13. ^ a b Page 131 in: Whitehouse, Richard (2006). Imaging of the hip & bony pelvis: techniques and applications. Berlin: Springer. ISBN 978-3-540-20640-8.
  14. ^ a b [1] Archived 2011-07-24 at the Wayback Machine Chosa, E.; Tajima, N. (2003). "Anterior acetabular head index of the hip on false-profile views. New index of anterior acetabular cover". The Journal of Bone and Joint Surgery. British Volume. 85 (6): 826–829. doi:10.1302/0301-620X.85B6.14146. PMID 12931799.
  15. ^ Page 309 in: Jeffrey D. Placzek, David A. Boyce (2016). Orthopaedic Physical Therapy Secrets - E-Book (3 ed.). Elsevier Health Sciences. ISBN 978-0-323-28683-1.
  16. ^ Setia, Rahul; Gaillard, Frank. "Developmental dysplasia of the hip". Radiopaedia. Retrieved 2018-03-01.
  17. ^ Windhagen, H.; Thorey, F.; Kronewid, H.; Pressel, T.; Herold, D.; Stukenborg-Colsman, C. (2005). "The effect of functional splinting on mild dysplastic hips after walking onset". BMC Pediatrics. 5 (1). Figure 2. doi:10.1186/1471-2431-5-17. PMC 1166563. PMID 15958160.
  18. ^ Page 217 in: Frederic Shapiro (2002). Pediatric Orthopedic Deformities. Elsevier. ISBN 978-0-08-053856-3.
  19. ^ Frank Gaillard. "Acetabular angle". Radiopaedia. Retrieved 2018-03-01.
  20. ^ a b Page 942 in: Brian D. Coley (2013). Caffey's Pediatric Diagnostic Imaging (12 ed.). Elsevier Health Sciences. ISBN 978-1-4557-5360-4.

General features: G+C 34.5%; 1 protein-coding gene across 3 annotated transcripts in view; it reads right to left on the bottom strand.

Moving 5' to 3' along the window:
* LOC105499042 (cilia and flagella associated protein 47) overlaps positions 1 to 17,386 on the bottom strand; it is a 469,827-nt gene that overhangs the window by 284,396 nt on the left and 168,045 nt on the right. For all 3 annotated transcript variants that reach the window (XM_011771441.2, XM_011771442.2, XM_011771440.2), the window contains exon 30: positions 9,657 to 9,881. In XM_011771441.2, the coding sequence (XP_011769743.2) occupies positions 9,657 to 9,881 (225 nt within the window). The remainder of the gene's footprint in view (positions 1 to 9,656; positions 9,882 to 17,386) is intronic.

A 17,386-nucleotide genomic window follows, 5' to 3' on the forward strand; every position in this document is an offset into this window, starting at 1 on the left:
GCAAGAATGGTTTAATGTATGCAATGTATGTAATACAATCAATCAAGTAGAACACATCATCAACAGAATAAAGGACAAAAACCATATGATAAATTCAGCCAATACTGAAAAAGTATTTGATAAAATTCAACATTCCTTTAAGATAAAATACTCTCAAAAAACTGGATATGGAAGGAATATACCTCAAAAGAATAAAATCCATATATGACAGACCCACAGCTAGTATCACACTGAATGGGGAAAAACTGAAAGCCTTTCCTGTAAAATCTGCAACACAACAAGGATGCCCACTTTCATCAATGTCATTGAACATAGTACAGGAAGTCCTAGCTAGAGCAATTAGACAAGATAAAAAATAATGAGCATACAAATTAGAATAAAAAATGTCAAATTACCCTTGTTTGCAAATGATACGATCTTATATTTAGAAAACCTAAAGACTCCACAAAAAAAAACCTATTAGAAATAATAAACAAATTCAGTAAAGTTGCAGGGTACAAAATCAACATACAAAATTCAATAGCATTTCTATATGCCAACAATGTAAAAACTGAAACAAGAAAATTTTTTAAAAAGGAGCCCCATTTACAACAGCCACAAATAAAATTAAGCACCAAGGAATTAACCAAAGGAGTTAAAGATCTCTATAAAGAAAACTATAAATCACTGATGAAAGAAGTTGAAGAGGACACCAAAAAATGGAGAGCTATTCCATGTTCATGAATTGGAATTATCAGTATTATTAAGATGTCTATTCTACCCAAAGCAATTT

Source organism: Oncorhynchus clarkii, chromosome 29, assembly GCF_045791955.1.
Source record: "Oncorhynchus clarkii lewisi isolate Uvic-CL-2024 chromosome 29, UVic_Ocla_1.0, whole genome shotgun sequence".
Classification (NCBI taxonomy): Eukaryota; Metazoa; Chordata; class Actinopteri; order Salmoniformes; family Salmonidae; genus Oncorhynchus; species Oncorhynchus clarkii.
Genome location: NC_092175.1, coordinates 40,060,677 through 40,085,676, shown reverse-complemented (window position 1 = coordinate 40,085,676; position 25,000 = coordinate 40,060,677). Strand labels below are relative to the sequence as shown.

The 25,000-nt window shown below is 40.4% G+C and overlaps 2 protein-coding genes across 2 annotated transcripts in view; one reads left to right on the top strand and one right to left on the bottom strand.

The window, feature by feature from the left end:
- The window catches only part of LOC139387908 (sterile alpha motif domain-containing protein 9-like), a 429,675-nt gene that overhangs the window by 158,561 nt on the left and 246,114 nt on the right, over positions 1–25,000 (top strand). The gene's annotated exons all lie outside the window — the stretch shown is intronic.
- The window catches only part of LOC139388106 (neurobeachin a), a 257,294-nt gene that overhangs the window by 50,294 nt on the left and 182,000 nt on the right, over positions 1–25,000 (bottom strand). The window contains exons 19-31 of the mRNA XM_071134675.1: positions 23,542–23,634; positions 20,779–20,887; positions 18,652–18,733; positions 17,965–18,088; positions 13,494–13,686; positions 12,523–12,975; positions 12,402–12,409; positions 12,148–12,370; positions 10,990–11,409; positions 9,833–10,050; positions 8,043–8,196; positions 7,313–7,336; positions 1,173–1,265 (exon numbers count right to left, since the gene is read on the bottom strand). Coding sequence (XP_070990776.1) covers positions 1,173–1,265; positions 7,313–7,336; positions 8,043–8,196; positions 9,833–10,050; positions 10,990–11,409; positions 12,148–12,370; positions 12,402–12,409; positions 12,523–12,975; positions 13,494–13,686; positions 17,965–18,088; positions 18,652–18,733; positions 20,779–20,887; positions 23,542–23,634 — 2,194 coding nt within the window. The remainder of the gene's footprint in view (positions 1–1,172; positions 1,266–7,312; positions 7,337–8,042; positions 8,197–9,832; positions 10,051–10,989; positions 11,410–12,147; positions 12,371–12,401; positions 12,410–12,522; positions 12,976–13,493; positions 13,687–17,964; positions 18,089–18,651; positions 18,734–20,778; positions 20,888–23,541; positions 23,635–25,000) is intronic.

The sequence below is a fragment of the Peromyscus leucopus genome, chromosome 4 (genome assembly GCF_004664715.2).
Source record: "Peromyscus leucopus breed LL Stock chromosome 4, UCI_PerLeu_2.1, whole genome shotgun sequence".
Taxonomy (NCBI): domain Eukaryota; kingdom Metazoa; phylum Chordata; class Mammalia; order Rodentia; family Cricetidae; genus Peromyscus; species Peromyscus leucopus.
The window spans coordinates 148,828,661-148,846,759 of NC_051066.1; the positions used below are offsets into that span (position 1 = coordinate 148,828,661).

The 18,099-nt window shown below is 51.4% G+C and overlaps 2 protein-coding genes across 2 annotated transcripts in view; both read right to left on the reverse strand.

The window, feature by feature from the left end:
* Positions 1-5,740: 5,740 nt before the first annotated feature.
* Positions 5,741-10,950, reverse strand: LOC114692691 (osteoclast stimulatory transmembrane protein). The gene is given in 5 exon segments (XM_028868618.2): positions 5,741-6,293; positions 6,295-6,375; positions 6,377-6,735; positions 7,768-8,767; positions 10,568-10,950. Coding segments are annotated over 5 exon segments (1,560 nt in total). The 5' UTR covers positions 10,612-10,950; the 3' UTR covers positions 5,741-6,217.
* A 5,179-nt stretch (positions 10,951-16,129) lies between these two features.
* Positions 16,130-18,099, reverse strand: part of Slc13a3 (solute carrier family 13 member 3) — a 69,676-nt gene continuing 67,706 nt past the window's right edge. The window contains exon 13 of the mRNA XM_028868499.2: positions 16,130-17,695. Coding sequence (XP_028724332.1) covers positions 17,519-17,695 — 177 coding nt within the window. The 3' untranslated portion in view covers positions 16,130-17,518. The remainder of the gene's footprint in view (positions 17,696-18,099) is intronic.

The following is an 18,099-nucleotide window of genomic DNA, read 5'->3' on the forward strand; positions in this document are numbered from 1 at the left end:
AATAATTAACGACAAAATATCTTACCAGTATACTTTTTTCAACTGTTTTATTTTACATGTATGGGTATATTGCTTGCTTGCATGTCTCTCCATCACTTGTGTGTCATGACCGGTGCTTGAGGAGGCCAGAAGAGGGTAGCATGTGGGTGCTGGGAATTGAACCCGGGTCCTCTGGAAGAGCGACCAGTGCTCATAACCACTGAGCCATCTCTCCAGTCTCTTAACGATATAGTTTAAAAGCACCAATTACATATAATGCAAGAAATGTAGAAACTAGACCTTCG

21. ^ a b c Thieme Atlas of Anatomy (2006), p 367
  22. ^ a b c d e f g h i j Platzer, Werner (2004). Color Atlas of Human Anatomy, Vol. 1: Locomotor System (5th ed.). Thieme. pp. 196, 198, 200, 244–246. ISBN 3-13-533305-1.
  23. ^ Palastanga (2006), p 353
  24. ^ Gold, M.; Munjal, A.; Varacallo, M. (2021). Anatomy, Bony Pelvis and Lower Limb, Hip Joint. StatPearls. PMID 29262200.
  25. ^ teachmeanatomy.net Archived 2013-01-03 at the Wayback Machine. teachmeanatomy.net. Retrieved on 2013-07-12.
  26. ^ Hip Fracture in Emergency Medicine at Medscape. Author: Moira Davenport. Updated: Apr 2, 2012
  27. ^ a b Thieme Atlas of Anatomy (2006), pp 383, 440
  28. ^ Clemente (2006), p 227
  29. ^ a b Thieme Atlas of Anatomy (2006), p 386
  30. ^ Moore, Keith L. (2018). Clinically oriented anatomy (Eighth ed.). Philadelphia. p. 728. ISBN 978-1-4963-4721-3.((cite book)): CS1 maint: location missing publisher (link)
  31. ^ a b "Hip Fractures". OrthoInfo - AAOS. April 2009. Archived from the original on 29 June 2017. Retrieved 27 September 2017.
  32. ^ Patterson, Dan (2022-01-06). "Smart beds, disease detectors and other cool tech at CES". CBS News. Retrieved 2022-01-06.
  33. ^ "Reproductive Anatomy and Physiology". The Harriet and Robert Heilbrunn Department of Population and Family Health. Retrieved June 5, 2009.
  34. ^ Ruiz Santiago, Fernando; Santiago Chinchilla, Alicia; Ansari, Afshin; Guzmán Álvarez, Luis; Castellano García, Maria del Mar; Martínez Martínez, Alberto; Tercedor Sánchez, Juan (2016). "Imaging of Hip Pain: From Radiography to Cross-Sectional Imaging Techniques". Radiology Research and Practice. 2016: 1–15. doi:10.1155/2016/6369237. ISSN 2090-1941. PMC 4738697. PMID 26885391. (Attribution 4.0 International (CC BY 4.0)